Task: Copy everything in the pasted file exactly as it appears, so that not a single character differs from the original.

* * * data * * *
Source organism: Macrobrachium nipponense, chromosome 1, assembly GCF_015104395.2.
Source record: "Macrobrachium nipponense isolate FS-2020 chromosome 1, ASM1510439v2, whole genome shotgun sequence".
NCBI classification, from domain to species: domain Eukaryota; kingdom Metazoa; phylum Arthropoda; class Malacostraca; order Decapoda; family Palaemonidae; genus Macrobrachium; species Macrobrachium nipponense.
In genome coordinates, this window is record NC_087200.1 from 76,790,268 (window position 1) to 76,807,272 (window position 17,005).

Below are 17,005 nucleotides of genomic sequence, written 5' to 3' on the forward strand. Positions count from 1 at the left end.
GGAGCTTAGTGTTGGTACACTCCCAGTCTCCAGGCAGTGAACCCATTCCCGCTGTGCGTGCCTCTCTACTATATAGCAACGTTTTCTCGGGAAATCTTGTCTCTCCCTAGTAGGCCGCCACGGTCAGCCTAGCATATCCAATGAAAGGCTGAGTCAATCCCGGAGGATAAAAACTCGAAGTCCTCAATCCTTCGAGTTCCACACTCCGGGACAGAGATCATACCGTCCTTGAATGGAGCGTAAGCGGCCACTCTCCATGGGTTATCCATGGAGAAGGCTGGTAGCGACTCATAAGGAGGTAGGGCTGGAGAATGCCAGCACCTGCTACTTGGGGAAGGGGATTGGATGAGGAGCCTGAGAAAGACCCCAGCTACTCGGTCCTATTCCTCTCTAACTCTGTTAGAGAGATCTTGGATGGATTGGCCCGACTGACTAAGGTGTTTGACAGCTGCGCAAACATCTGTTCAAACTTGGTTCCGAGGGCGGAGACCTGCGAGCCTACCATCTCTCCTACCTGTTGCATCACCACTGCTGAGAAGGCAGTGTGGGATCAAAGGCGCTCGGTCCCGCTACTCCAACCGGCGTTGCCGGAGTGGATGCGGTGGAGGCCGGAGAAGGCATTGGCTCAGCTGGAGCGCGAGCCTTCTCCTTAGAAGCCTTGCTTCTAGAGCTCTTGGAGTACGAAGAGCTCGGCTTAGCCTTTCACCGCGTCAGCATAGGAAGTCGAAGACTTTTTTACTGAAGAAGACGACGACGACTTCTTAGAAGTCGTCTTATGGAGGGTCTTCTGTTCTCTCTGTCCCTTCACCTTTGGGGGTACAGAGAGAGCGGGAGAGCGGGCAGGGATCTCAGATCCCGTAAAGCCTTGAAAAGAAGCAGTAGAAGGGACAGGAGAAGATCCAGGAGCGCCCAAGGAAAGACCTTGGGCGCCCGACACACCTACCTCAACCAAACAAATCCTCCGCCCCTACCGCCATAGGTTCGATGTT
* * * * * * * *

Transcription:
Source organism: Macrobrachium nipponense, chromosome 1, assembly GCF_015104395.2.
Source record: "Macrobrachium nipponense isolate FS-2020 chromosome 1, ASM1510439v2, whole genome shotgun sequence".
NCBI classification, from domain to species: domain Eukaryota; kingdom Metazoa; phylum Arthropoda; class Malacostraca; order Decapoda; family Palaemonidae; genus Macrobrachium; species Macrobrachium nipponense.
In genome coordinates, this window is record NC_087200.1 from 76,790,268 (window position 1) to 76,807,272 (window position 17,005).

Below are 17,005 nucleotides of genomic sequence, written 5' to 3' on the forward strand. Positions count from 1 at the left end.
GGAGCTTAGTGTTGGTACACTCCCAGTCTCCAGGCAGTGAACCCATTCCCGCTGTGCGTGCCTCTCTACTATATAGCAACGTTTTCTCGGGAAATCTTGTCTCTCCCTAGTAGGCCGCCACGGTCAGCCTAGCATATCCAATGAAAGGCTGAGTCAATCCCGGAGGATAAAAACTCGAAGTCCTCAATCCTTCGAGTTCCACACTCCGGGACAGAGATCATACCGTCCTTGAATGGAGCGTAAGCGGCCACTCTCCATGGGTTATCCATGGAGAAGGCTGGTAGCGACTCATAAGGAGGTAGGGCTGGAGAATGCCAGCACCTGCTACTTGGGGAAGGGGATTGGATGAGGAGCCTGAGAAAGACCCCAGCTACTCGGTCCTATTCCTCTCTAACTCTGTTAGAGAGATCTTGGATGGATTGGCCCGACTGACTAAGGTGTTTGACAGCTGCGCAAACATCTGTTCAAACTTGGTTCCGAGGGCGGAGACCTGCGAGCCTACCATCTCTCCTACCTGTTGCATCACCACTGCTGAGAAGGCAGTGTGGGATCAAAGGCGCTCGGTCCCGCTACTCCAACCGGCGTTGCCGGAGTGGATGCGGTGGAGGCCGGAGAAGGCATTGGCTCAGCTGGAGCGCGAGCCTTCTCCTTAGAAGCCTTGCTTCTAGAGCTCTTGGAGTACGAAGAGCTCGGCTTAGCCTTTCACCGCGTCAGCATAGGAAGTCGAAGACTTTTTTACTGAAGAAGACGACGACGACTTCTTAGAAGTCGTCTTATGGAGGGTCTTCTGTTCTCTCTGTCCCTTCACCTTTGGGGGTACAGAGAGAGCGGGAGAGCGGGCAGGGATCTCAGATCCCGTAAAGCCTTGAAAAGAAGCAGTAGAAGGGACAGGAGAAGATCCAGGAGCGCCCAAGGAAAGACCTTGGGCGCCCGACACACCTACCTCAACCAAACAAATCCTCCGCCCCTACCGCCATAGGTTCGATGTT